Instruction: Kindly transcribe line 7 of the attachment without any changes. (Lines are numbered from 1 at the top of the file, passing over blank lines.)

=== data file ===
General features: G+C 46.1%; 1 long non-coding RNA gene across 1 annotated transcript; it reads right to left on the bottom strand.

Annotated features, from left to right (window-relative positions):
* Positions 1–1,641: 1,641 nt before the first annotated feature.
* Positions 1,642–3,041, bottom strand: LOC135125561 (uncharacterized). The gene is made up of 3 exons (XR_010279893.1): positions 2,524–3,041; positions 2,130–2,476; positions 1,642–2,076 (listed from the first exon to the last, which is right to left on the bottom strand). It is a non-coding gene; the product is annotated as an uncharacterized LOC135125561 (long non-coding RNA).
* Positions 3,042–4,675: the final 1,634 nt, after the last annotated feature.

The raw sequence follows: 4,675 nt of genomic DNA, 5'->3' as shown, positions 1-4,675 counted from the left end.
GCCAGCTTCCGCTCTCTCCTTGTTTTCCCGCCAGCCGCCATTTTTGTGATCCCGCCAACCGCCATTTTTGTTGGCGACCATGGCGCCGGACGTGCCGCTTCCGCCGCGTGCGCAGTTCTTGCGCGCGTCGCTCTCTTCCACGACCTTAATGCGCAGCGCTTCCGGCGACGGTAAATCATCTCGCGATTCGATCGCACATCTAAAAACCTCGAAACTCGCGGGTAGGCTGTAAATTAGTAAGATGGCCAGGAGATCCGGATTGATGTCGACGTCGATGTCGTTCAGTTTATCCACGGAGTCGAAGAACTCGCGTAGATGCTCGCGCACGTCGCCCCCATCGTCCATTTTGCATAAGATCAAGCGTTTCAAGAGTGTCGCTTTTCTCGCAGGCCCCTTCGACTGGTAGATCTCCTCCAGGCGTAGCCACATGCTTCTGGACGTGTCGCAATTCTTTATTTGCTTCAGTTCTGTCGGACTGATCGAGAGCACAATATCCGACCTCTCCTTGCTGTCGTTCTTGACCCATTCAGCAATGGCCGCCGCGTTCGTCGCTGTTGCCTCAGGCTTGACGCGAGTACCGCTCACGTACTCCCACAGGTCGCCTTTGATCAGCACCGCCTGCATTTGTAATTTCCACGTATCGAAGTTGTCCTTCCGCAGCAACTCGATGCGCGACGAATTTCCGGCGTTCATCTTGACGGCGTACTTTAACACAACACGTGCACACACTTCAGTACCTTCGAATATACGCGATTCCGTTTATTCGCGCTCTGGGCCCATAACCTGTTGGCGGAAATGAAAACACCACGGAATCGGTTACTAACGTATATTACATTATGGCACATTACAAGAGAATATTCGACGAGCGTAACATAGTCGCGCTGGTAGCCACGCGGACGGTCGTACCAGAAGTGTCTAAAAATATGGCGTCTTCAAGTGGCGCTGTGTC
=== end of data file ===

GCCAGCTTCCGCTCTCTCCTTGTTTTCCCGCCAGCCGCCATTTTTGTGATCCCGCCAACCGCCATTTTTGTTGGCGACCATGGCGCCGGACGTGCCGCTTCCGCCGCGTGCGCAGTTCTTGCGCGCGTCGCTCTCTTCCACGACCTTAATGCGCAGCGCTTCCGGCGACGGTAAATCATCTCGCGATTCGATCGCACATCTAAAAACCTCGAAACTCGCGGGTAGGCTGTAAATTAGTAAGATGGCCAGGAGATCCGGATTGATGTCGACGTCGATGTCGTTCAGTTTATCCACGGAGTCGAAGAACTCGCGTAGATGCTCGCGCACGTCGCCCCCATCGTCCATTTTGCATAAGATCAAGCGTTTCAAGAGTGTCGCTTTTCTCGCAGGCCCCTTCGACTGGTAGATCTCCTCCAGGCGTAGCCACATGCTTCTGGACGTGTCGCAATTCTTTATTTGCTTCAGTTCTGTCGGACTGATCGAGAGCACAATATCCGACCTCTCCTTGCTGTCGTTCTTGACCCATTCAGCAATGGCCGCCGCGTTCGTCGCTGTTGCCTCAGGCTTGACGCGAGTACCGCTCACGTACTCCCACAGGTCGCCTTTGATCAGCACCGCCTGCATTTGTAATTTCCACGTATCGAAGTTGTCCTTCCGCAGCAACTCGATGCGCGACGAATTTCCGGCGTTCATCTTGACGGCGTACTTTAACACAACACGTGCACACACTTCAGTACCTTCGAATATACGCGATTCCGTTTATTCGCGCTCTGGGCCCATAACCTGTTGGCGGAAATGAAAACACCACGGAATCGGTTACTAACGTATATTACATTATGGCACATTACAAGAGAATATTCGACGAGCGTAACATAGTCGCGCTGGTAGCCACGCGGACGGTCGTACCAGAAGTGTCTAAAAATATGGCGTCTTCAAGTGGCGCTGTGTC